The heritage value of 126-128 Richmond Street lies in its Italianate Commercial influenced architecture, its association with various Charlottetown businesses and its position within the Brown Block, which is part of Victoria Row, a tangible reminder of the commercial heritage of Charlottetown.
John George Hamilton Brown Jr. had the Brown Block constructed after the fire of 1884 destroyed the wooden buildings along this stretch of Richmond Street. Brown's father and uncle had operated the British Warehouse, a dry goods store, for many years prior to the fire. After the building was destroyed, John George Hamilton Brown decided to buy the land next to it, on which a store named Cheapside once stood, and built a row of three buildings, which would be named the Brown Block. Prominent local architects, Phillips and Chappell were hired to design the Italianate Commercial style buildings. Unlike the Cameron Block next door, the three sections of Brown Block were not identical in their construction.
The following Italianate Commercial character-defining elements illustrate the heritage value of 126-128 Richmond Street:
- The overall massing and construction of the building with its three storeys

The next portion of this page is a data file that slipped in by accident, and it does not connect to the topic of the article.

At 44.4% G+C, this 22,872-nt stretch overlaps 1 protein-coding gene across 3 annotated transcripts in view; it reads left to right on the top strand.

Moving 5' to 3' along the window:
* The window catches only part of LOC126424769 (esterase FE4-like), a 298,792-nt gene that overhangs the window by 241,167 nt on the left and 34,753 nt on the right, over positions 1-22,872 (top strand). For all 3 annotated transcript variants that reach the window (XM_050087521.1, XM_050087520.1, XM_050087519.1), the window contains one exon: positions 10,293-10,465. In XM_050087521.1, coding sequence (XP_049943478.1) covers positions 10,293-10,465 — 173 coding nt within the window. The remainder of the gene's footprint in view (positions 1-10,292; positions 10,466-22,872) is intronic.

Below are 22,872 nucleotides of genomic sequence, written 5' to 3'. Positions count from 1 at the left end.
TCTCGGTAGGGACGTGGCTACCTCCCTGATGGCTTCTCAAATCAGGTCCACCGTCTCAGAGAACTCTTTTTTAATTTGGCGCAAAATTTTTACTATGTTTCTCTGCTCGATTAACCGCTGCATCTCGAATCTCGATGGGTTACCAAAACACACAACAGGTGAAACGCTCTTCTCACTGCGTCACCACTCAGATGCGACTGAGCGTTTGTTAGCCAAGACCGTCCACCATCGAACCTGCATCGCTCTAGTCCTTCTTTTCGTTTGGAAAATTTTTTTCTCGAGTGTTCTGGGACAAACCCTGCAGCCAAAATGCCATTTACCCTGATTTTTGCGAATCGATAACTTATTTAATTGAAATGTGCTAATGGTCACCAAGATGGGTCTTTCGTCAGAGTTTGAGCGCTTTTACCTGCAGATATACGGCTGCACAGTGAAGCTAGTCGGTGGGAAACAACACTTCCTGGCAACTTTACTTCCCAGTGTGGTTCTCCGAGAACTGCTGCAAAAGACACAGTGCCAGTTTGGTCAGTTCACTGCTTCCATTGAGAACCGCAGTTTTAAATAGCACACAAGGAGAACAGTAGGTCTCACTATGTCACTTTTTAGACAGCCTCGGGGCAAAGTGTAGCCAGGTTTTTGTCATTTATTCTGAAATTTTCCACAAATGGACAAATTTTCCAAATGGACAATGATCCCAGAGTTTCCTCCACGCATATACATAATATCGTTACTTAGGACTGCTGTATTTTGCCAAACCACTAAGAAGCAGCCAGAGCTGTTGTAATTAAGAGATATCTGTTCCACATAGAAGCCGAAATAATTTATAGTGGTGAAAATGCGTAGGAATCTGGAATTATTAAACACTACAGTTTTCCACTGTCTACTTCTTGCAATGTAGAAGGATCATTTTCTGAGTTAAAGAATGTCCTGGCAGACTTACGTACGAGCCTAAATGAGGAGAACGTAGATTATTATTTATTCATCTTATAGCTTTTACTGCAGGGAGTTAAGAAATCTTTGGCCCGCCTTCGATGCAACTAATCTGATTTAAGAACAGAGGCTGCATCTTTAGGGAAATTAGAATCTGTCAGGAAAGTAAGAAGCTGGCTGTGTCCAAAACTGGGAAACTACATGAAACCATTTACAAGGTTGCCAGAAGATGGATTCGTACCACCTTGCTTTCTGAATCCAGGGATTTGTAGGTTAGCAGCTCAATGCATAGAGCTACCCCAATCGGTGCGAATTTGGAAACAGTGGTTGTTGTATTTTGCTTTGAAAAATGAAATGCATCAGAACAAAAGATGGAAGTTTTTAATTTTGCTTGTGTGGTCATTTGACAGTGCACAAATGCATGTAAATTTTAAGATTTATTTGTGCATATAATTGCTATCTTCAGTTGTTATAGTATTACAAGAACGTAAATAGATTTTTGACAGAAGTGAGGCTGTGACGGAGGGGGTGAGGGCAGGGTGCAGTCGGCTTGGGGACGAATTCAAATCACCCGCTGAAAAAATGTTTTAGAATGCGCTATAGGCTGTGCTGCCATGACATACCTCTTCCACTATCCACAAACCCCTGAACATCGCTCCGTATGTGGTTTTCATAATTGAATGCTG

- The style and placement of the brick and stone throughout the facade, including the various decorative mouldings and carvings
- The placement and style of the windows, including the large plate glass storefront windows, the arched windows of the second floor and the paired windows of the third floor that together form an arch
- The placement and style of the doors, particularly the recessed front doors of the first floor facade
- The storefront with its sign band, large plate glass windows and recessed doors with transom lights
- The simple roofline, which was originally more elaborate with a pediment and various carvings
Victoria Row is important because people in our city love to spend time there, and people attract more people, which creates an opportunity for social fusion. When people think about Victoria Row, it’s often the intangible qualities—vitality, sense of place, and positive experiences—that they remember most. Victoria Row provides an anchor to downtown development.
This street is important in reconnecting local economies and people to support the pivotal role they play in the community. The popularity of Victoria Row expresses a desire for neighborhoods that offer a rich variety of experiences. Here, a broad array of activities and destinations has created the conditions that attract people, and where residents and visitors alike feel comfortable, welcome and safe.
There is a thought that, “If you plan cities for cars and traffic, you get cars and traffic. If you plan for people and places, you get people and places.” Victoria Row is a street for people. This street celebrates the safety of our streets by improving pedestrian and cycle mobility, reducing our dependence on fossil fuels, enhancing sustainability, and making our local community more resilient.
Victoria Row continues to evolve. It continues to attract more street festivals including DiverCITY, hosted by the PEI Newcomers’ Association to Canada and Nigwek festival (http://www.nigwek.com/) and many others!